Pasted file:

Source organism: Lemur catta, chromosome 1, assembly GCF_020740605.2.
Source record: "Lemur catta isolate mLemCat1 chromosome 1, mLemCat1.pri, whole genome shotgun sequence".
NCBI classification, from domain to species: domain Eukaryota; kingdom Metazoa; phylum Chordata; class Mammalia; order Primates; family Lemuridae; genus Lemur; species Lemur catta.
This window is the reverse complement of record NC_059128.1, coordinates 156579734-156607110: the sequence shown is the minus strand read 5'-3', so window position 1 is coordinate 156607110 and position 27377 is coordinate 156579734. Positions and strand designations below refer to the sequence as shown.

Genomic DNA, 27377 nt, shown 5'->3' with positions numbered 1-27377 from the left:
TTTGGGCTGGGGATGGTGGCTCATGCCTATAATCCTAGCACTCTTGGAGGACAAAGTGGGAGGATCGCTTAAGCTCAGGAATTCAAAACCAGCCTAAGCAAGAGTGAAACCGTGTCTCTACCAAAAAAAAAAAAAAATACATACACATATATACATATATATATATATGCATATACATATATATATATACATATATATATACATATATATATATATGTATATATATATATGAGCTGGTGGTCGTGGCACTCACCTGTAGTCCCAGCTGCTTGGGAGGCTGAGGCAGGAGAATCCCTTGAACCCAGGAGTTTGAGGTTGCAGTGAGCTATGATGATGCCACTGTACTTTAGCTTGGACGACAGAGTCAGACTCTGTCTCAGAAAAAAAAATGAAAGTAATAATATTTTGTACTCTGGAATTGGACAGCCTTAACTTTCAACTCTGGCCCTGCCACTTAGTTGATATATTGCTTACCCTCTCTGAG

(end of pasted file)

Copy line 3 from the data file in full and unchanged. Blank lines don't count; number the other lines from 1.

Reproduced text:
NCBI classification, from domain to species: domain Eukaryota; kingdom Metazoa; phylum Chordata; class Mammalia; order Primates; family Lemuridae; genus Lemur; species Lemur catta.